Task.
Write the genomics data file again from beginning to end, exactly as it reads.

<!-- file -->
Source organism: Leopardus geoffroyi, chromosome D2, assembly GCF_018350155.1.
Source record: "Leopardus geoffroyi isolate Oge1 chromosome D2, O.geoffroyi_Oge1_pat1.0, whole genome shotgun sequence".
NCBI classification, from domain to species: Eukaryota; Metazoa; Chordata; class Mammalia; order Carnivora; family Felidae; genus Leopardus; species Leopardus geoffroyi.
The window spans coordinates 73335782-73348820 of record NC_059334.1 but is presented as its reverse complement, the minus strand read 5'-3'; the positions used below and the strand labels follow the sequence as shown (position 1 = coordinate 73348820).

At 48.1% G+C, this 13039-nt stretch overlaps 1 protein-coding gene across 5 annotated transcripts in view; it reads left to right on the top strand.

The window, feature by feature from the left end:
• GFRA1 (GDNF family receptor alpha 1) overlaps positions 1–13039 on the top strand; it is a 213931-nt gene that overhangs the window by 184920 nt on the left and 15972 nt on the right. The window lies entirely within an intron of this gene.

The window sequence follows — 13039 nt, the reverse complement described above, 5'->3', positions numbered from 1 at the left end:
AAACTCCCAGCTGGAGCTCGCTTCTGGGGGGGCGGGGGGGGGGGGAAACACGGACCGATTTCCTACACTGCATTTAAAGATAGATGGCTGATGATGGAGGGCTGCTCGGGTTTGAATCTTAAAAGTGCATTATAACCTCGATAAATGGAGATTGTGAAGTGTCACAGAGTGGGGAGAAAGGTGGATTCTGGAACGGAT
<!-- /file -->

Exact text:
Source organism: Leopardus geoffroyi, chromosome D2, assembly GCF_018350155.1.
Source record: "Leopardus geoffroyi isolate Oge1 chromosome D2, O.geoffroyi_Oge1_pat1.0, whole genome shotgun sequence".
NCBI classification, from domain to species: Eukaryota; Metazoa; Chordata; class Mammalia; order Carnivora; family Felidae; genus Leopardus; species Leopardus geoffroyi.
The window spans coordinates 73335782-73348820 of record NC_059334.1 but is presented as its reverse complement, the minus strand read 5'-3'; the positions used below and the strand labels follow the sequence as shown (position 1 = coordinate 73348820).

At 48.1% G+C, this 13039-nt stretch overlaps 1 protein-coding gene across 5 annotated transcripts in view; it reads left to right on the top strand.

The window, feature by feature from the left end:
• GFRA1 (GDNF family receptor alpha 1) overlaps positions 1–13039 on the top strand; it is a 213931-nt gene that overhangs the window by 184920 nt on the left and 15972 nt on the right. The window lies entirely within an intron of this gene.

The window sequence follows — 13039 nt, the reverse complement described above, 5'->3', positions numbered from 1 at the left end:
AAACTCCCAGCTGGAGCTCGCTTCTGGGGGGGCGGGGGGGGGGGGAAACACGGACCGATTTCCTACACTGCATTTAAAGATAGATGGCTGATGATGGAGGGCTGCTCGGGTTTGAATCTTAAAAGTGCATTATAACCTCGATAAATGGAGATTGTGAAGTGTCACAGAGTGGGGAGAAAGGTGGATTCTGGAACGGAT